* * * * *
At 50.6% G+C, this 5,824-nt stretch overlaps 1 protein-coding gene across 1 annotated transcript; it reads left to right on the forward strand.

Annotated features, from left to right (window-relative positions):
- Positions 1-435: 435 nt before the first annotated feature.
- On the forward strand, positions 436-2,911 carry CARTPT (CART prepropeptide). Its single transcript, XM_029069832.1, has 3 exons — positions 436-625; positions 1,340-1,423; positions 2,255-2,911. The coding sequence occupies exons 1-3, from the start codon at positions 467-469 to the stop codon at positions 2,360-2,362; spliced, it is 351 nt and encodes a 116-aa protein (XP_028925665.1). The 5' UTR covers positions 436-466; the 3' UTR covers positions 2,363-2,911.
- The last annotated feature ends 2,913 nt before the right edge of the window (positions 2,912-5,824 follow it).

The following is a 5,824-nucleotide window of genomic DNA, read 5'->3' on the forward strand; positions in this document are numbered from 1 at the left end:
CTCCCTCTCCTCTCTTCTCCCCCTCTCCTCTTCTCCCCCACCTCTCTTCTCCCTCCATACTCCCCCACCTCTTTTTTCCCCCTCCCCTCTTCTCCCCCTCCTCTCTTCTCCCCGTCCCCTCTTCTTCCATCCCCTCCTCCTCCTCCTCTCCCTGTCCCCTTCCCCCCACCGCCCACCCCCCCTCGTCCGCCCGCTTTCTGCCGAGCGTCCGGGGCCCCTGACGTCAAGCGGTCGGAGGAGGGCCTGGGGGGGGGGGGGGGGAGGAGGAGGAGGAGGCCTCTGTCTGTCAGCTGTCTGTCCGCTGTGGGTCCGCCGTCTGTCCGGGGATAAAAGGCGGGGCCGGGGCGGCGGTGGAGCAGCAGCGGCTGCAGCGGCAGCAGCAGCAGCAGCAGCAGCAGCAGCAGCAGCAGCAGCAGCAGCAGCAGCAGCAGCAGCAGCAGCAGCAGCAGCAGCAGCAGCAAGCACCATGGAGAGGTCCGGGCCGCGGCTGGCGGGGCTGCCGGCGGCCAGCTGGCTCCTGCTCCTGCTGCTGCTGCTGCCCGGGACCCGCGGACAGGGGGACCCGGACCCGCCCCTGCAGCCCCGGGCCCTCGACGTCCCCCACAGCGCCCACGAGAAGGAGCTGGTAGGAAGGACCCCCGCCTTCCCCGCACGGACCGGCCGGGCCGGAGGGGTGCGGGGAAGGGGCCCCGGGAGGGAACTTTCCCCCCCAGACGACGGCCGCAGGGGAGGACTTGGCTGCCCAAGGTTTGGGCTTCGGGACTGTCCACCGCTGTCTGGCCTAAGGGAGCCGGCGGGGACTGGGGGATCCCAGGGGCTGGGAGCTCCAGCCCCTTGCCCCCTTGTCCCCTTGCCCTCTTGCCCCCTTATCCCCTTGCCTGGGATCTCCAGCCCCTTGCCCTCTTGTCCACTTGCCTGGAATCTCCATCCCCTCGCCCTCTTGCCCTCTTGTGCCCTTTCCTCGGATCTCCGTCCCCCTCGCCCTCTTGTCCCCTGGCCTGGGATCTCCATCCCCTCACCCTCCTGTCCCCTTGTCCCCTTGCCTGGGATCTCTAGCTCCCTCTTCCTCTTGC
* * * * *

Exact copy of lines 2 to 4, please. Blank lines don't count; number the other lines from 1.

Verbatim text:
Annotated features, from left to right (window-relative positions):
- Positions 1-435: 435 nt before the first annotated feature.
- On the forward strand, positions 436-2,911 carry CARTPT (CART prepropeptide). Its single transcript, XM_029069832.1, has 3 exons — positions 436-625; positions 1,340-1,423; positions 2,255-2,911. The coding sequence occupies exons 1-3, from the start codon at positions 467-469 to the stop codon at positions 2,360-2,362; spliced, it is 351 nt and encodes a 116-aa protein (XP_028925665.1). The 5' UTR covers positions 436-466; the 3' UTR covers positions 2,363-2,911.